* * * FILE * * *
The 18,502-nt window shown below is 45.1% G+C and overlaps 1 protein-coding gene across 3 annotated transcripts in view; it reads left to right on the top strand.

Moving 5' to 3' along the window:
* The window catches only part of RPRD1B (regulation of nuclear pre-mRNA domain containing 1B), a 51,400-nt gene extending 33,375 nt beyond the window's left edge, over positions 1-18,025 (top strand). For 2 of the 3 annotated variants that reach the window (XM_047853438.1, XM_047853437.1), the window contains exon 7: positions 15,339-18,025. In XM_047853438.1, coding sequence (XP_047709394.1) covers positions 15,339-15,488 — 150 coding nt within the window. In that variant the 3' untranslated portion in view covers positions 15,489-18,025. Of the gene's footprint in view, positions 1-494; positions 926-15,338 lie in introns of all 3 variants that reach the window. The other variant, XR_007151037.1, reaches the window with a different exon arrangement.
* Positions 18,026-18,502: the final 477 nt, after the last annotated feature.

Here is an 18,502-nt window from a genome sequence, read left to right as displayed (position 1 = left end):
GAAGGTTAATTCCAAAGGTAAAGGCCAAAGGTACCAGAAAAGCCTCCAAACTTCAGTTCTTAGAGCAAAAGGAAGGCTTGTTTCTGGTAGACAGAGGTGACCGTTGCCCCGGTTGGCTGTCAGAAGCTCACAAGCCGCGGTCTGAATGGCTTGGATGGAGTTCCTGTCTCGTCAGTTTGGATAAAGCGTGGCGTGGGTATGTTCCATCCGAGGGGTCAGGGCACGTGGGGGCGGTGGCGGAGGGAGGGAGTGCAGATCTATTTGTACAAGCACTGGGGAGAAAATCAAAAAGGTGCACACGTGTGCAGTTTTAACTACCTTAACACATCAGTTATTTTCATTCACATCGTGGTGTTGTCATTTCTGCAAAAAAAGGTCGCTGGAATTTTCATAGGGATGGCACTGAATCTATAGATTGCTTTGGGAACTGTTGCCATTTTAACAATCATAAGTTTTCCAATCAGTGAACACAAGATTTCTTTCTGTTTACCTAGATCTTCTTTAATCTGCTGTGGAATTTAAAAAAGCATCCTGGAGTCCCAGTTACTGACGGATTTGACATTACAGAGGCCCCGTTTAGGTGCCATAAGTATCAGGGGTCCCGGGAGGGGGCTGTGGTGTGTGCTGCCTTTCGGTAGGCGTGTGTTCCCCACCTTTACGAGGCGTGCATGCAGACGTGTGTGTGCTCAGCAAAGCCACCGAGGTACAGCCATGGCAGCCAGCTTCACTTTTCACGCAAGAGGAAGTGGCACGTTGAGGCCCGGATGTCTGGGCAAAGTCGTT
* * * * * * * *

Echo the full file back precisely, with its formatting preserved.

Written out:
The 18,502-nt window shown below is 45.1% G+C and overlaps 1 protein-coding gene across 3 annotated transcripts in view; it reads left to right on the top strand.

Moving 5' to 3' along the window:
* The window catches only part of RPRD1B (regulation of nuclear pre-mRNA domain containing 1B), a 51,400-nt gene extending 33,375 nt beyond the window's left edge, over positions 1-18,025 (top strand). For 2 of the 3 annotated variants that reach the window (XM_047853438.1, XM_047853437.1), the window contains exon 7: positions 15,339-18,025. In XM_047853438.1, coding sequence (XP_047709394.1) covers positions 15,339-15,488 — 150 coding nt within the window. In that variant the 3' untranslated portion in view covers positions 15,489-18,025. Of the gene's footprint in view, positions 1-494; positions 926-15,338 lie in introns of all 3 variants that reach the window. The other variant, XR_007151037.1, reaches the window with a different exon arrangement.
* Positions 18,026-18,502: the final 477 nt, after the last annotated feature.

Here is an 18,502-nt window from a genome sequence, read left to right as displayed (position 1 = left end):
GAAGGTTAATTCCAAAGGTAAAGGCCAAAGGTACCAGAAAAGCCTCCAAACTTCAGTTCTTAGAGCAAAAGGAAGGCTTGTTTCTGGTAGACAGAGGTGACCGTTGCCCCGGTTGGCTGTCAGAAGCTCACAAGCCGCGGTCTGAATGGCTTGGATGGAGTTCCTGTCTCGTCAGTTTGGATAAAGCGTGGCGTGGGTATGTTCCATCCGAGGGGTCAGGGCACGTGGGGGCGGTGGCGGAGGGAGGGAGTGCAGATCTATTTGTACAAGCACTGGGGAGAAAATCAAAAAGGTGCACACGTGTGCAGTTTTAACTACCTTAACACATCAGTTATTTTCATTCACATCGTGGTGTTGTCATTTCTGCAAAAAAAGGTCGCTGGAATTTTCATAGGGATGGCACTGAATCTATAGATTGCTTTGGGAACTGTTGCCATTTTAACAATCATAAGTTTTCCAATCAGTGAACACAAGATTTCTTTCTGTTTACCTAGATCTTCTTTAATCTGCTGTGGAATTTAAAAAAGCATCCTGGAGTCCCAGTTACTGACGGATTTGACATTACAGAGGCCCCGTTTAGGTGCCATAAGTATCAGGGGTCCCGGGAGGGGGCTGTGGTGTGTGCTGCCTTTCGGTAGGCGTGTGTTCCCCACCTTTACGAGGCGTGCATGCAGACGTGTGTGTGCTCAGCAAAGCCACCGAGGTACAGCCATGGCAGCCAGCTTCACTTTTCACGCAAGAGGAAGTGGCACGTTGAGGCCCGGATGTCTGGGCAAAGTCGTT